I began my career in artificial intelligence, but gradually migrated to philosophy. This research inspired an interest into the relationship between the simple models of reasoning we were developing and the (usually very different) ways that humans and animals actually solve problems. In my current work, I focus on the role of teleological attributions in psychology and ethology, especially on the relationship between learning and meaning. A failure to take learning seriously has impeded research in a number of areas. In the philosophy of representation, it has led to an emphasis on views that freeze meaning during some idealized period of learning or evolution. In comparative psychology, it has led to oversimplified dichotomies between cognition and association. And in computer science, it has led to an emphasis on brute-force search strategies that overlook the kinds of elegant simplifying assumptions that structure ecologically rational search and action. My work addresses these problems by offering approaches to representation, cognition, and knowledge representation that take the latest empirical theories of learning—especially those informed by neuroscience and ecology—as their starting point.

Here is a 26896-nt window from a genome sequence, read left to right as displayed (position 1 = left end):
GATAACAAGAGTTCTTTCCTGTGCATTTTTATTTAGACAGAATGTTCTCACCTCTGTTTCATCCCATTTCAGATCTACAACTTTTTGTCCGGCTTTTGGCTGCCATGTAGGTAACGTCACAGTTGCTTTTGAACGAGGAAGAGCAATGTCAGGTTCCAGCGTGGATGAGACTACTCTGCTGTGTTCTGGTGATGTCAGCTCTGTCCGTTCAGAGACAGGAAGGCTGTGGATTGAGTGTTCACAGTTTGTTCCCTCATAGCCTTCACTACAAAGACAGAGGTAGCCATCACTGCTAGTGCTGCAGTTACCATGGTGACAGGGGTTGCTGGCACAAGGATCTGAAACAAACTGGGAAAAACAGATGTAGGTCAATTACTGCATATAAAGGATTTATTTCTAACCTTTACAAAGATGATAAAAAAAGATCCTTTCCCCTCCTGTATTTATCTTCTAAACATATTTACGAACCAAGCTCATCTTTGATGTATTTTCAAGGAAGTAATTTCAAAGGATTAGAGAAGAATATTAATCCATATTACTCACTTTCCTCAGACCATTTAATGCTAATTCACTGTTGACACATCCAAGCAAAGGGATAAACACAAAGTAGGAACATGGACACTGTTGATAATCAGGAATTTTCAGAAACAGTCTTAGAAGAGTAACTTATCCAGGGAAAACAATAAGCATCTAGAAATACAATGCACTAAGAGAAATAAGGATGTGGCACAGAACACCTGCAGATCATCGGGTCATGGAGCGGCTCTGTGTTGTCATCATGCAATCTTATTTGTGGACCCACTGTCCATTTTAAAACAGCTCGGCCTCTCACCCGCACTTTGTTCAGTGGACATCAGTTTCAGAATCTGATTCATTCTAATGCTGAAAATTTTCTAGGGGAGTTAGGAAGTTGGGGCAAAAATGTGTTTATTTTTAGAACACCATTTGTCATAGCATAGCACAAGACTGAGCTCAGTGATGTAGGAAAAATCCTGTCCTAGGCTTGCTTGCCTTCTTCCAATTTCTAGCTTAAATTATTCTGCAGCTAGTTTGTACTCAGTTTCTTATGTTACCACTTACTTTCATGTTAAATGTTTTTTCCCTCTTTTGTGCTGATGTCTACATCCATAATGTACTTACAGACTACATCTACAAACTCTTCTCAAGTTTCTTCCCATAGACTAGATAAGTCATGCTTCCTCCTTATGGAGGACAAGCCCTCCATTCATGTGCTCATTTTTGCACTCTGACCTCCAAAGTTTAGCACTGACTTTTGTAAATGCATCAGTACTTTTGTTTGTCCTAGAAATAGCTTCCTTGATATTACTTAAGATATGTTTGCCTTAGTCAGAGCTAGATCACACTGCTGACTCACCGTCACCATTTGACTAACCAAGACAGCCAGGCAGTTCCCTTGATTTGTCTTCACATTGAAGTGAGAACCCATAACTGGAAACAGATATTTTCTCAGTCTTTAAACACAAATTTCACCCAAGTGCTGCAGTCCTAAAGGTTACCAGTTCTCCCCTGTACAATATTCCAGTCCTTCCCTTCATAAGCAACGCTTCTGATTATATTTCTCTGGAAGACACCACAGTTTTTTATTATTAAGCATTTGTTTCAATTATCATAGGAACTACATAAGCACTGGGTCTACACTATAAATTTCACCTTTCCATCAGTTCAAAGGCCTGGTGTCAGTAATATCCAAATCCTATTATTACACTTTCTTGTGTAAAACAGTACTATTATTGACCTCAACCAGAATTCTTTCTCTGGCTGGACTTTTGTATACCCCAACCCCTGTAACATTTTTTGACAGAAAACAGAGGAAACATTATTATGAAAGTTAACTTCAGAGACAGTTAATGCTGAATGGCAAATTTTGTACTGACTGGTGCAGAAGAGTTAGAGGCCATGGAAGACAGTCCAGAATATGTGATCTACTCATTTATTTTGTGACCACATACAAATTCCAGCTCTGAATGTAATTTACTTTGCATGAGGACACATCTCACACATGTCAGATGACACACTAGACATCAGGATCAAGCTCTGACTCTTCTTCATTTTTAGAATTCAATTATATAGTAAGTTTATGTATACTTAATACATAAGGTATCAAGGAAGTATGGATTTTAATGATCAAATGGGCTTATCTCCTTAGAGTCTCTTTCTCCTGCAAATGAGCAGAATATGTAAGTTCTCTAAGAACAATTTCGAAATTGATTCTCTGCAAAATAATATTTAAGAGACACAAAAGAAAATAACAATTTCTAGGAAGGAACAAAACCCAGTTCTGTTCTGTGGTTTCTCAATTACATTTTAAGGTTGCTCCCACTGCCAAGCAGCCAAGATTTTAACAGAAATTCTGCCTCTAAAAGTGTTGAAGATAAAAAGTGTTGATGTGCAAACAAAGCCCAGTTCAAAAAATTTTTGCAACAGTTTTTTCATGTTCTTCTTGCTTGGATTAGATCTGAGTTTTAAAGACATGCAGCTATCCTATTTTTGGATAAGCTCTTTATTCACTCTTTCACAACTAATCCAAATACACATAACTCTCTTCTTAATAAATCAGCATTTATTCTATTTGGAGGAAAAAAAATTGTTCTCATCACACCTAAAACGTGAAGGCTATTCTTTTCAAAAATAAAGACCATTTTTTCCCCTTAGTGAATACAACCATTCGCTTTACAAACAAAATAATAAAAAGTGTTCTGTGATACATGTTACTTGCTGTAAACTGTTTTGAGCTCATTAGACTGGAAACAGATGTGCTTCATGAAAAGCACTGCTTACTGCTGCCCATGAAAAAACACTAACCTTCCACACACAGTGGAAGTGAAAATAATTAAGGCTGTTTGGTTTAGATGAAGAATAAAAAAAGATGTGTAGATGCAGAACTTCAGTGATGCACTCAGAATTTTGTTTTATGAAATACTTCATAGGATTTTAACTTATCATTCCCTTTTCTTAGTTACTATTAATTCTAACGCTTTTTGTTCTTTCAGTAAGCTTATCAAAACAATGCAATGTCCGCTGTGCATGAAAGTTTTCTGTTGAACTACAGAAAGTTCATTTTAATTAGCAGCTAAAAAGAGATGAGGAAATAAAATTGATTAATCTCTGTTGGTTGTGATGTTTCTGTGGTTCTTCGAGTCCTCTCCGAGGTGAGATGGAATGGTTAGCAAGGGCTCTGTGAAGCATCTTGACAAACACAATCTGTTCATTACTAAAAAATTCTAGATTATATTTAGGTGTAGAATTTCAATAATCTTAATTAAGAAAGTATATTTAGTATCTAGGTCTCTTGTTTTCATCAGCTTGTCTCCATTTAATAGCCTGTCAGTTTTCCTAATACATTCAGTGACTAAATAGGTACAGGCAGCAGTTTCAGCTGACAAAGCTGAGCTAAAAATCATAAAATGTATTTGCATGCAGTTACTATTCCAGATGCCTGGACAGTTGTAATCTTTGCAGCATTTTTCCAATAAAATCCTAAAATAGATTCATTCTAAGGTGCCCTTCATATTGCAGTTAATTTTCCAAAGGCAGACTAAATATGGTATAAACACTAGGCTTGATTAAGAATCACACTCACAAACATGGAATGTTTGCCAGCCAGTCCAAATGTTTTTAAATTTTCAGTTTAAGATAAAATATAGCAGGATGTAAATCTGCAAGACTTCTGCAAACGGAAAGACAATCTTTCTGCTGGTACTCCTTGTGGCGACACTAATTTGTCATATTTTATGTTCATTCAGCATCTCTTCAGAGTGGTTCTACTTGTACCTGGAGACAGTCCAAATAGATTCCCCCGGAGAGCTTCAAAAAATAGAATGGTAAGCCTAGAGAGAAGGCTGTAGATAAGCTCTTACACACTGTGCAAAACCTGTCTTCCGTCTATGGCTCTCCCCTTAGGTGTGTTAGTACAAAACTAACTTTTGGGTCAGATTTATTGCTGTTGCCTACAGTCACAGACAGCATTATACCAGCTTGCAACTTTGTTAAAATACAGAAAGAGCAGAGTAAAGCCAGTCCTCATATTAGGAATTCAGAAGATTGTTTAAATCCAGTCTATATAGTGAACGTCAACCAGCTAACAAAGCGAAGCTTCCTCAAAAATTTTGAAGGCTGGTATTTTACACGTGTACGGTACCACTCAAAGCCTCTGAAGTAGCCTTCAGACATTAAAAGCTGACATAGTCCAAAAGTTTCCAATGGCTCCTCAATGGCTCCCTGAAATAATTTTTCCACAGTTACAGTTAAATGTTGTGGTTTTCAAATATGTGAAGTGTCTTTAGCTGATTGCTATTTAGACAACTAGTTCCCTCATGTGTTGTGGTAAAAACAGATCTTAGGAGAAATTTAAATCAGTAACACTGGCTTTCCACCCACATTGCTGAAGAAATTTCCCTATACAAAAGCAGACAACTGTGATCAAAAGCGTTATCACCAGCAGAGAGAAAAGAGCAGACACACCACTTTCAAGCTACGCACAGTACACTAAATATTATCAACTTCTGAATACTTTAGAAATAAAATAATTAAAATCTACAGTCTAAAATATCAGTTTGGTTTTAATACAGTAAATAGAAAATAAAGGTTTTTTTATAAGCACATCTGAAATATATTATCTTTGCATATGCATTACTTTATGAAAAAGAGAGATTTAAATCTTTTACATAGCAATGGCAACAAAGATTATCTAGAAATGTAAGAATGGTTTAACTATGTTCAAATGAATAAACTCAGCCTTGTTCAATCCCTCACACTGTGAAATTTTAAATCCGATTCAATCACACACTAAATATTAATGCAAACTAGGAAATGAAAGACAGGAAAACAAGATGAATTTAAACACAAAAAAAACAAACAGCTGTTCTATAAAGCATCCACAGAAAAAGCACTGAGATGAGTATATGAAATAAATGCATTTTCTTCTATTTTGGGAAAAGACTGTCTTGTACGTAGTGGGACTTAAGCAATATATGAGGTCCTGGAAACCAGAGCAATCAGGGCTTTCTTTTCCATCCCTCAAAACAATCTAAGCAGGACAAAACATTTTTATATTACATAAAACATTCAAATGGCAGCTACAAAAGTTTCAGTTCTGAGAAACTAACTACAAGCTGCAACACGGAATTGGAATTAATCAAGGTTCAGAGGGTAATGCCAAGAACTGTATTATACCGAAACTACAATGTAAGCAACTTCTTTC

Brigitte Dauwalder, Department of Biology and Biochemistry
University of Houston
Houston TX, 77204-5001, USA